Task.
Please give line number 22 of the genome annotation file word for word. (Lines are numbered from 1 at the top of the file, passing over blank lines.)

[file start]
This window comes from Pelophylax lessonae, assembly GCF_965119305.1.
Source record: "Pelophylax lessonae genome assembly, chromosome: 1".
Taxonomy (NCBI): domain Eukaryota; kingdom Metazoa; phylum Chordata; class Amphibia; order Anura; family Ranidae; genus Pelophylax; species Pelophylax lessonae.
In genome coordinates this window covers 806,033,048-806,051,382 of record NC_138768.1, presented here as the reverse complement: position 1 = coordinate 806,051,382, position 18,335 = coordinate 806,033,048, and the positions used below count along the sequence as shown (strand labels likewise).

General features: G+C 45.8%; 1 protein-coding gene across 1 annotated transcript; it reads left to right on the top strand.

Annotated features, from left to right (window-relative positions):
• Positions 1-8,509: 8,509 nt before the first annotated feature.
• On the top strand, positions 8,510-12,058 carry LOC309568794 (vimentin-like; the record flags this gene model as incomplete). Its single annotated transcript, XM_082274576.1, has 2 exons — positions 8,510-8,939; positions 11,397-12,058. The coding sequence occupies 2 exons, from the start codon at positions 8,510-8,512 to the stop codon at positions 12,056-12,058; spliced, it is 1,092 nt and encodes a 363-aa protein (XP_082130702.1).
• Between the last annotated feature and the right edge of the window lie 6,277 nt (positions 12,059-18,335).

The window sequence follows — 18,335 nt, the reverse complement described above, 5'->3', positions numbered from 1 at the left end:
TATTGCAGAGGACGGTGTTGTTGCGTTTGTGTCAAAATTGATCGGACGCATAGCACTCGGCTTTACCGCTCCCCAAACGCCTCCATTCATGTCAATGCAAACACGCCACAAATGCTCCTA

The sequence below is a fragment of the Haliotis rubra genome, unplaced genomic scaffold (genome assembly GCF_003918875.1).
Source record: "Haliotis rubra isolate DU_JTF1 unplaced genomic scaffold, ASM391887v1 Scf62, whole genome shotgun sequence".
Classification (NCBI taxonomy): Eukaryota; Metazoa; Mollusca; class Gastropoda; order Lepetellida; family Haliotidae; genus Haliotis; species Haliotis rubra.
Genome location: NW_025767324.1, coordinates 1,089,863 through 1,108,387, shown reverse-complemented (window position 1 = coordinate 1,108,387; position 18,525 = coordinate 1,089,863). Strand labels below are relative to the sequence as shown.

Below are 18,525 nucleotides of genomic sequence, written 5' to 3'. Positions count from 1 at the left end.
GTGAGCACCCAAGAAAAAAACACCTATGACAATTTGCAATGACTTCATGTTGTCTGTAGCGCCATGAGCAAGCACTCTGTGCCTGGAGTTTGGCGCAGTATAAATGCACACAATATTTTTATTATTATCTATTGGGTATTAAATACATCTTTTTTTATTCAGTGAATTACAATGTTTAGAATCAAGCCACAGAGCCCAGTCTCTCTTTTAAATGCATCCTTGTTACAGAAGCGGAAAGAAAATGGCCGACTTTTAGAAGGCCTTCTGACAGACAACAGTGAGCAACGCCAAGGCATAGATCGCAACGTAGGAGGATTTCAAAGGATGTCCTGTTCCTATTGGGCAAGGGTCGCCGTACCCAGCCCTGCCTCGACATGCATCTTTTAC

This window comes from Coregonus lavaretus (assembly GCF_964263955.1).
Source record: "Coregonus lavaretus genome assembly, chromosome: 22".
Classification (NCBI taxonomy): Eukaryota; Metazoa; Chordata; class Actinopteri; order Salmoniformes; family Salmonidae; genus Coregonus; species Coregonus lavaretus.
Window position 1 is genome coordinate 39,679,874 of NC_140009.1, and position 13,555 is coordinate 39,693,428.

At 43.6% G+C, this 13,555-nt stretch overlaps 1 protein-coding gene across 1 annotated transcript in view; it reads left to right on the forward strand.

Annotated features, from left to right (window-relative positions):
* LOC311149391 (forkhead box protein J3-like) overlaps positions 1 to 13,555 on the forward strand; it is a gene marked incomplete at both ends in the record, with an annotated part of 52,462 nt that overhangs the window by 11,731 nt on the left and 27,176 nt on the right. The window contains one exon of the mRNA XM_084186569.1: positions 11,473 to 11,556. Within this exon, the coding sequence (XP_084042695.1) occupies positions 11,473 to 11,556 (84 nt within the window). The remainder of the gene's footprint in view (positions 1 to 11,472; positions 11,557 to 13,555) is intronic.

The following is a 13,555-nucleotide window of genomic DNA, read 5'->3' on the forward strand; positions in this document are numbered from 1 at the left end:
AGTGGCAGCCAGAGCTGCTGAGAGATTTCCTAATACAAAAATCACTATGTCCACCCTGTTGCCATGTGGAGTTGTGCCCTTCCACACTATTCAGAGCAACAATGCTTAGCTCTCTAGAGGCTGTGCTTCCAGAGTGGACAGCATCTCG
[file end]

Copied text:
At 43.6% G+C, this 13,555-nt stretch overlaps 1 protein-coding gene across 1 annotated transcript in view; it reads left to right on the forward strand.